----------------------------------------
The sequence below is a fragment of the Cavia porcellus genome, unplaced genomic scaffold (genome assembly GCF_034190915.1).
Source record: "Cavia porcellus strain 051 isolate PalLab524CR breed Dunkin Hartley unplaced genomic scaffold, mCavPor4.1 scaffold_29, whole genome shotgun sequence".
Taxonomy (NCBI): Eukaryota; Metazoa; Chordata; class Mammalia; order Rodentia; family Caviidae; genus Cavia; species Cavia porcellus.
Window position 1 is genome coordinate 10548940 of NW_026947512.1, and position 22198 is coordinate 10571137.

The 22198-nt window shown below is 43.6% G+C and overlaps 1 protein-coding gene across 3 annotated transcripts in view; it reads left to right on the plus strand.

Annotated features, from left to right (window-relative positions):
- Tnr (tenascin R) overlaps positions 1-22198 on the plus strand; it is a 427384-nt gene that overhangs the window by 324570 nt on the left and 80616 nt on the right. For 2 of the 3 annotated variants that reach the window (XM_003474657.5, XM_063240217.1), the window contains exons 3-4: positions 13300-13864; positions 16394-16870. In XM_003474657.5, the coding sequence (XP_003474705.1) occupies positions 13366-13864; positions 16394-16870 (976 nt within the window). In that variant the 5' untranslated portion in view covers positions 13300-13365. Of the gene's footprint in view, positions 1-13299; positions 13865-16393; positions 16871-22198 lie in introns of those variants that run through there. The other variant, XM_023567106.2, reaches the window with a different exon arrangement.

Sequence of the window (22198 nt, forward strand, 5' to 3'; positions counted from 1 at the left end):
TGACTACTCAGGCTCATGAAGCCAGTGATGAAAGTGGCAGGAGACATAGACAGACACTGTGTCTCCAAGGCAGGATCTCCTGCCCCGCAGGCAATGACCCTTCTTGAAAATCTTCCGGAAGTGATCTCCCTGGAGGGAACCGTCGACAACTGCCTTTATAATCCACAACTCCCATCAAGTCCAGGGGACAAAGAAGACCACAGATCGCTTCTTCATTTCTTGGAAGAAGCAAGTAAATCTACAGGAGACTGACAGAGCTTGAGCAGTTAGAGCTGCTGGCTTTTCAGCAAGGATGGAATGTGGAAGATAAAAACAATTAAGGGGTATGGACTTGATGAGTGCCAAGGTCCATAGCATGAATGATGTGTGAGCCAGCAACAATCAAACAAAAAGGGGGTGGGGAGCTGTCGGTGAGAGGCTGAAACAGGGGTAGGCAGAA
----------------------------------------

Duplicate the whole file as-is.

The sequence below is a fragment of the Cavia porcellus genome, unplaced genomic scaffold (genome assembly GCF_034190915.1).
Source record: "Cavia porcellus strain 051 isolate PalLab524CR breed Dunkin Hartley unplaced genomic scaffold, mCavPor4.1 scaffold_29, whole genome shotgun sequence".
Taxonomy (NCBI): Eukaryota; Metazoa; Chordata; class Mammalia; order Rodentia; family Caviidae; genus Cavia; species Cavia porcellus.
Window position 1 is genome coordinate 10548940 of NW_026947512.1, and position 22198 is coordinate 10571137.

The 22198-nt window shown below is 43.6% G+C and overlaps 1 protein-coding gene across 3 annotated transcripts in view; it reads left to right on the plus strand.

Annotated features, from left to right (window-relative positions):
- Tnr (tenascin R) overlaps positions 1-22198 on the plus strand; it is a 427384-nt gene that overhangs the window by 324570 nt on the left and 80616 nt on the right. For 2 of the 3 annotated variants that reach the window (XM_003474657.5, XM_063240217.1), the window contains exons 3-4: positions 13300-13864; positions 16394-16870. In XM_003474657.5, the coding sequence (XP_003474705.1) occupies positions 13366-13864; positions 16394-16870 (976 nt within the window). In that variant the 5' untranslated portion in view covers positions 13300-13365. Of the gene's footprint in view, positions 1-13299; positions 13865-16393; positions 16871-22198 lie in introns of those variants that run through there. The other variant, XM_023567106.2, reaches the window with a different exon arrangement.

Sequence of the window (22198 nt, forward strand, 5' to 3'; positions counted from 1 at the left end):
TGACTACTCAGGCTCATGAAGCCAGTGATGAAAGTGGCAGGAGACATAGACAGACACTGTGTCTCCAAGGCAGGATCTCCTGCCCCGCAGGCAATGACCCTTCTTGAAAATCTTCCGGAAGTGATCTCCCTGGAGGGAACCGTCGACAACTGCCTTTATAATCCACAACTCCCATCAAGTCCAGGGGACAAAGAAGACCACAGATCGCTTCTTCATTTCTTGGAAGAAGCAAGTAAATCTACAGGAGACTGACAGAGCTTGAGCAGTTAGAGCTGCTGGCTTTTCAGCAAGGATGGAATGTGGAAGATAAAAACAATTAAGGGGTATGGACTTGATGAGTGCCAAGGTCCATAGCATGAATGATGTGTGAGCCAGCAACAATCAAACAAAAAGGGGGTGGGGAGCTGTCGGTGAGAGGCTGAAACAGGGGTAGGCAGAA